1925 Gibson L-Jr Carved-top Guitar

Well, now I know why Mr. Jack White is seen all over the place playing one of these old "Gibson Junior Guitars" (per the label). After work it's a gutsy, warm, thumpy sort of box that can play a number of different roles from country-blues to strumming to fingerpicked sweetness to raspy gypsy-jazz lead work. It's a lot, lot, lot of fun.

This one's factory order number places it at 1925 and it's mostly original save that I installed an adjustable ebony bridge in place of the period (1924, correct style but not original) maple one that came with the guitar. Mostly this is because the ebony bridge actually gives it a bit fuller tone (and easy of setup with changing seasons). It plays spot-on with 3/32" EA and 1/16" DGBE action height at the 12th fret (adjustable, of course) and sounds a lot "bigger" than it is. Let's not forget that this one is only 13 5/8" across the lower bout!

L-Jrs are solid carved spruce on the top with birch sides and a carved birch (figured) back. The whole thing is finished in a medium brown and the only binding is around the soundhole (black). The bracing is similar to Gibson mandolins from the time with one ladder brace near the soundhole as the main support but a second one also near the bridge.

My work on this guitar included cleating/small fill of three top hairline cracks (one long one near the center seam and two shorter ones to the right and left of it near the tailpiece), a cleats/fill to a hairline next to the treble side of the fretboard extension, some seam reglues on the back, a fret level/dress, and fitting and compensation of both the "original/period" maple bridge and the new ebony one (so either one is an option). I also added a small "popsicle brace" patch/cleat under the fretboard extension to make sure that the hairline next to the board doesn't move in the future. It of course got a good cleaning and setup after that and everything is ship-shape and ready to go.

This has the cool "snakehead" headstock shape with black-painted front. The nut is ebony and measures 1 3/4" in width. The board is Brazilian rosewood with a flat profile and the neck itself is dead-straight with a medium-V profile to the rear. It's comfortable, though.

Pearl dots in the board... plus those smallish old original Gibson frets. The level/dress turned out swell and they feel just fine and have some life yet left to them.

This guitar has a 24 1/4" scale length which feels springy and fast. Some players may need to jack the action up due to the reduced tension, of course, but I like it that way -- feels like playing 10s when you're actually playing a set of 12s (12s are on it).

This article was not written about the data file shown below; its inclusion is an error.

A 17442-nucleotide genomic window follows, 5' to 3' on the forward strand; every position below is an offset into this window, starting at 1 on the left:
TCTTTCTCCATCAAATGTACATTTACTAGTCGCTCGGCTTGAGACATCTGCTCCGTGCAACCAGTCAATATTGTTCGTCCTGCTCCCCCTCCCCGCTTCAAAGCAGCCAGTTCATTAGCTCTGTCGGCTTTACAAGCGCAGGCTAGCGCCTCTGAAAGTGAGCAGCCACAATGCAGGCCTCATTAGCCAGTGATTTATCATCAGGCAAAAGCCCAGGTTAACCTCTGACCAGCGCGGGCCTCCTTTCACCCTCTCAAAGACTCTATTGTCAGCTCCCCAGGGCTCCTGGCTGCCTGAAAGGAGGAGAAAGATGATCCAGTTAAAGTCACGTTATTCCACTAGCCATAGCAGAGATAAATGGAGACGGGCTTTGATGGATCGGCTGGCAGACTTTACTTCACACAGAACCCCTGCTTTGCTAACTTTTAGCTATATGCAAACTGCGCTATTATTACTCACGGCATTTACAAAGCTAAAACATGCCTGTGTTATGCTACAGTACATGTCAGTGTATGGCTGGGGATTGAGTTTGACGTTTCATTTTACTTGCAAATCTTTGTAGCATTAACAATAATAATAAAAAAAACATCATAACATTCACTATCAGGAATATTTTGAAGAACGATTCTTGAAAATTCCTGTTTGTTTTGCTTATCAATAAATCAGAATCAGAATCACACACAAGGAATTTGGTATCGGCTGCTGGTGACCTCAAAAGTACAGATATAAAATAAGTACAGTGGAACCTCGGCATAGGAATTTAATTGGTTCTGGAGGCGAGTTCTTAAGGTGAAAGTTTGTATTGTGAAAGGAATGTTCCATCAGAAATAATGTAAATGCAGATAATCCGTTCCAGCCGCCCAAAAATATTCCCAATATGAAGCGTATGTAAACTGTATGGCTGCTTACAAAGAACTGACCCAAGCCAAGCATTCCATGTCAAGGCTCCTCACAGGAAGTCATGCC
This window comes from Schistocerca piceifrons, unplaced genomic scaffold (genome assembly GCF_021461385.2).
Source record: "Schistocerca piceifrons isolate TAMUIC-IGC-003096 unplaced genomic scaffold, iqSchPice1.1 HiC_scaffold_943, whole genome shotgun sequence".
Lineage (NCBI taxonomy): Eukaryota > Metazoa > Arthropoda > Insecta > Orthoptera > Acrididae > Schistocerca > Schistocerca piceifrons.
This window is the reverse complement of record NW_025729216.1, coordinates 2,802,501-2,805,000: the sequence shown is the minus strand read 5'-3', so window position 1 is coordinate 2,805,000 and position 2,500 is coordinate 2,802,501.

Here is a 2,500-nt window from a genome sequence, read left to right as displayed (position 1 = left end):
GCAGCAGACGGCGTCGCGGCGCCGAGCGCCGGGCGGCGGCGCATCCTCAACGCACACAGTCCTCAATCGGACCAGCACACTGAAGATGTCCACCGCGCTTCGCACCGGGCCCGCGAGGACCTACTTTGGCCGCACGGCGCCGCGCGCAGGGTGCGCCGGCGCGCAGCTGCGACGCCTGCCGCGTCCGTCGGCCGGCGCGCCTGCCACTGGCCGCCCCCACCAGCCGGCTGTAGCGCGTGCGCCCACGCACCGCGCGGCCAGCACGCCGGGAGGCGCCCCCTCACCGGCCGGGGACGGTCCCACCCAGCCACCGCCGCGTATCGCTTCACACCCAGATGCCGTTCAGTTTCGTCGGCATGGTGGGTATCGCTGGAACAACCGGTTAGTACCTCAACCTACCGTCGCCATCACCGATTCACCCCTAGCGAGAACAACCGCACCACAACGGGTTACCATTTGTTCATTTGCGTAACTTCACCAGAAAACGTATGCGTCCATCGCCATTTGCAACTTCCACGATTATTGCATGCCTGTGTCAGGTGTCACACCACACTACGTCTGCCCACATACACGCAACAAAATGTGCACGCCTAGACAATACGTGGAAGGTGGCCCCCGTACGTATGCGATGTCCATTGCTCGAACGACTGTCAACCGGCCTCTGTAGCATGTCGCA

I'm pretty certain that the finish is all-original, though the back of the neck may have a tiny bit of overspray/extra finish and perhaps the back, too. The sides and top look right as well as the headstock. This has the usual weather runs that these carved Gibsons get, by the way.

Here's that new bridge. It's been matched to the flat profile of the board.

I also modified the 1924-issue maple bridge to give it better compensation and seated the feet nicely to the top as well. It's a good 2nd option but I think the new adjustable one actually sounds a bit better. You get a bit more warmth, ironically, with the ebony.

Pretty birch, no?

The only cracks on the guitar are on the top.

The tailpiece has a new ebony endpin.

Some of the seams were repaired a while back a bit "off" -- this is really typical for old Gibs like this. I re-repaired a few areas and left them this way otherwise. It's perfectly stable and good to go and the overhang is at most a little over 1mm in places.

This comes with an Access hard case that, despite having some room at the edges here and there, actually fits it alright and holds it more snug than, say, a 00-style case would (something about the way the waist is held in there).


Anonymous said…
Jake.....If that thing had 4 strings there is no way I could restrain myself. Tony H.
Anonymous said…
That was my thought too--4 strings and it would be irresistable. Ted
Uncle JimmyPie said…
I owned one of these once. Fun to play (if you don't mind the flat fretboard profile), nice tone, and mojo for miles.
Unknown said…
Hey Jake I just got one that looks about the same...bridge, headstock, woodgrain.......I think it may have replacement fretboard....and it had been sanded down for refininsh....I'm using yours as an example...looks real sweet.... thanks